Link Posted: 6/5/2003 7:05:40 AM EDT
[Last Edit: 6/5/2003 7:31:54 AM EDT by thedave1164]
I saw this same post on another site....... Hello fellow FS member [:D]
Link Posted: 6/5/2003 7:59:12 AM EDT
lol.. we have some udder comedians here. Thanks, I'll check through my local health dept. or maybe SPCA for labs for testing. I thought I'd just inject her with penicillin for 4 days to see if it clears up, but I really won't know what else she may be harboring. The cat thing seems wierdto me,I would think that the cat will drink almost anything if it's Hungary enough. unless soured.. The Dave, back at you [:)] realist/wolfowner
Link Posted: 6/5/2003 8:20:55 AM EDT
Link Posted: 6/5/2003 5:25:02 PM EDT
LOL.. well, I'll be damned.. Ed Sr., is alive.. Don't you ever answer your emails? The rabbit wasn't diseased.. it just had the squirts ! [:)] I thought about giving it to Marie, but she is lactose intolerant along with the never ending list [rolleyes] Boiling milk? Hell no.. I don't want to ruin that sweet taste you get with goats milk.. Besides, and it's supposed to be naturally homogenized. I have chosen not to drink this nanny's milk and am buying into a new whole breed of goats.. The African Boer.. I have bought the Male allready.. weighing in at a mear 220 pounds !! The Wolf
Link Posted: 6/5/2003 7:29:33 PM EDT
[Last Edit: 6/5/2003 7:33:13 PM EDT by TWHaz]
UDDER-LY NOT[ROFL2] I mean it.[LOLabove]
Link Posted: 6/5/2003 8:39:27 PM EDT
Originally Posted By realist: ... Boiling milk? Hell no.. I don't want to ruin that sweet taste you get with goats milk.. Besides, and it's supposed to be naturally homogenized. ... The Wolf
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You mean pasteurized? Now that would be quite the goat! [:)]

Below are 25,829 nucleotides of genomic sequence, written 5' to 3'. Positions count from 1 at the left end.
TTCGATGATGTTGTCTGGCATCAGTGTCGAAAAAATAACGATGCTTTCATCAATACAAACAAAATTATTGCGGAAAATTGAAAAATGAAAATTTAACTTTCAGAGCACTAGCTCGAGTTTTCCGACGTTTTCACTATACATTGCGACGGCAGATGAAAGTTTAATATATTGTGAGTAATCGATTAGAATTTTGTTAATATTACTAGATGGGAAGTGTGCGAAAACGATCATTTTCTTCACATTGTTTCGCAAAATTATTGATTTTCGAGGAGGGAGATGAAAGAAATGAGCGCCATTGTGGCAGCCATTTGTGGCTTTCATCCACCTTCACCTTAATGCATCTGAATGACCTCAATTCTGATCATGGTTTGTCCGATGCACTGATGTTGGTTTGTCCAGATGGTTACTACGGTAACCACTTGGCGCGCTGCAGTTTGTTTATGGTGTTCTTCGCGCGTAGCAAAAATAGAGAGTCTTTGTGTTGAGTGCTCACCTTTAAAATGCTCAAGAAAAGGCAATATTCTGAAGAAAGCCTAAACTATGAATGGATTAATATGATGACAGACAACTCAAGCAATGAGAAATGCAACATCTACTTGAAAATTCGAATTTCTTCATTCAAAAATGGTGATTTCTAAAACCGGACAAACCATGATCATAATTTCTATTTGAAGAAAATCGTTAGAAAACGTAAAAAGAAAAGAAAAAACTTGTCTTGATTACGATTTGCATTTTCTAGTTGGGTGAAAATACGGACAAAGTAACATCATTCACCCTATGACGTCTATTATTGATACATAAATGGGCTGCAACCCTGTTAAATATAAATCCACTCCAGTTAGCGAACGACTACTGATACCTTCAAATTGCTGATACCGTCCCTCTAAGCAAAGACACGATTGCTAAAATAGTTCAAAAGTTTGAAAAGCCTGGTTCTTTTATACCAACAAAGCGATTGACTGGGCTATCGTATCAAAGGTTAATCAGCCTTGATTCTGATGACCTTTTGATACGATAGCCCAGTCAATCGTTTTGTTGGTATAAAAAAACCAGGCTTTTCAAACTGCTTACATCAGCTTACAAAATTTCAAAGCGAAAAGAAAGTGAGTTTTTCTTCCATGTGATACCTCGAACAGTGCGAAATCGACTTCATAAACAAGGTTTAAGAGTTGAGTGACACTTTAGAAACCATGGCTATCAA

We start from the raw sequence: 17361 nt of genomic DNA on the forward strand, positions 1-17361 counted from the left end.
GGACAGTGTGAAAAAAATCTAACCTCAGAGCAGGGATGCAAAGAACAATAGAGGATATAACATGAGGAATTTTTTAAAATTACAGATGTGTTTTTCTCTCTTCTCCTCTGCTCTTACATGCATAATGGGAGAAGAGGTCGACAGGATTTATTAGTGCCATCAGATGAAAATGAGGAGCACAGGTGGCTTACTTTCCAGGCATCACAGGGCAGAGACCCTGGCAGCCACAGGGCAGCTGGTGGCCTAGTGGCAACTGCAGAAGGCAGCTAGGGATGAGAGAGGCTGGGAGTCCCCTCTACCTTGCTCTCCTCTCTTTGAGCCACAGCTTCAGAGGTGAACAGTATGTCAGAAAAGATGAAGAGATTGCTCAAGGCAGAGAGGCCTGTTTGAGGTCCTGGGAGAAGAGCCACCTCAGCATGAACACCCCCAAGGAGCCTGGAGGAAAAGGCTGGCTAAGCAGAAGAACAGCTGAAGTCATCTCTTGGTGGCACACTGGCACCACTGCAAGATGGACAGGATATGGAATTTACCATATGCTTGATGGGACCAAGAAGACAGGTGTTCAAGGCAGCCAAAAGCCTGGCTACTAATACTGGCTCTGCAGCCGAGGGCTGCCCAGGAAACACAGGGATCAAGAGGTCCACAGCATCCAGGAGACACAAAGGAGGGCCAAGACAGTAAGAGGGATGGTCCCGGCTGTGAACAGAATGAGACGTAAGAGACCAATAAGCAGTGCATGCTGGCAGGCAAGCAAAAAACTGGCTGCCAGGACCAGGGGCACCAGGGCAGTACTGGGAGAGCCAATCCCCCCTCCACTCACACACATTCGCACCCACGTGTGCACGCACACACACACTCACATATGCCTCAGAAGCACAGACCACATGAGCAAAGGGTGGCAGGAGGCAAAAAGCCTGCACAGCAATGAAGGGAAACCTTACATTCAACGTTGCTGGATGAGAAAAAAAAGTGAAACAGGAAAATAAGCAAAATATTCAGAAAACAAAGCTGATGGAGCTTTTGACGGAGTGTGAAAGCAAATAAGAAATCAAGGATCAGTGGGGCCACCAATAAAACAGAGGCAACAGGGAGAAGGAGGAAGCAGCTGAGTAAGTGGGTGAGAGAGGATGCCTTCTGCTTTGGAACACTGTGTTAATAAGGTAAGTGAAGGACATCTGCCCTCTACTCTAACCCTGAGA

Link Posted: 6/6/2003 4:04:04 AM EDT
Originally Posted By Spudgunner: You mean pasteurized? Now that would be quite the goat! [:)]
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Nope.. Goat’s milk is naturally homogenized. This makes it a safer type of milk to drink. The reason? When cow’s milk is mechanically homogenized, the fat globules are forcibly broken up, allowing an enzyme associated with milk fat to break free and penetrate your intestinal walls. Once that happens, it’s in bloodstream, where it can scar the heart and arteries, stimulating the release of cholesterol into the blood in an attempt to lay a protective fatty shield down. Next stop, arteriosclerosis. Goat milk is the most consumed milk in the whole world.
Link Posted: 6/6/2003 4:19:35 AM EDT
Winn Dixie or Harris Teeter. I really can't tell one from the 'udder'.
Link Posted: 6/6/2003 9:57:05 AM EDT
Originally Posted By realist: Nope.. Goat’s milk is naturally homogenized. This makes it a safer type of milk to drink. The reason? When cow’s milk is mechanically homogenized, the fat globules are forcibly broken up, allowing an enzyme associated with milk fat to break free and penetrate your intestinal walls. Once that happens, it’s in bloodstream, where it can scar the heart and arteries, stimulating the release of cholesterol into the blood in an attempt to lay a protective fatty shield down. Next stop, arteriosclerosis. Goat milk is the most consumed milk in the whole world.
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Cool. I was unaware of that. I can't believe the amount of interesting info to be found on ARFCOM. Kevin
Link Posted: 6/6/2003 1:04:56 PM EDT
CAN you drink it? I don't know, I'm still trying to figure out why anyone would WANT to! MournSword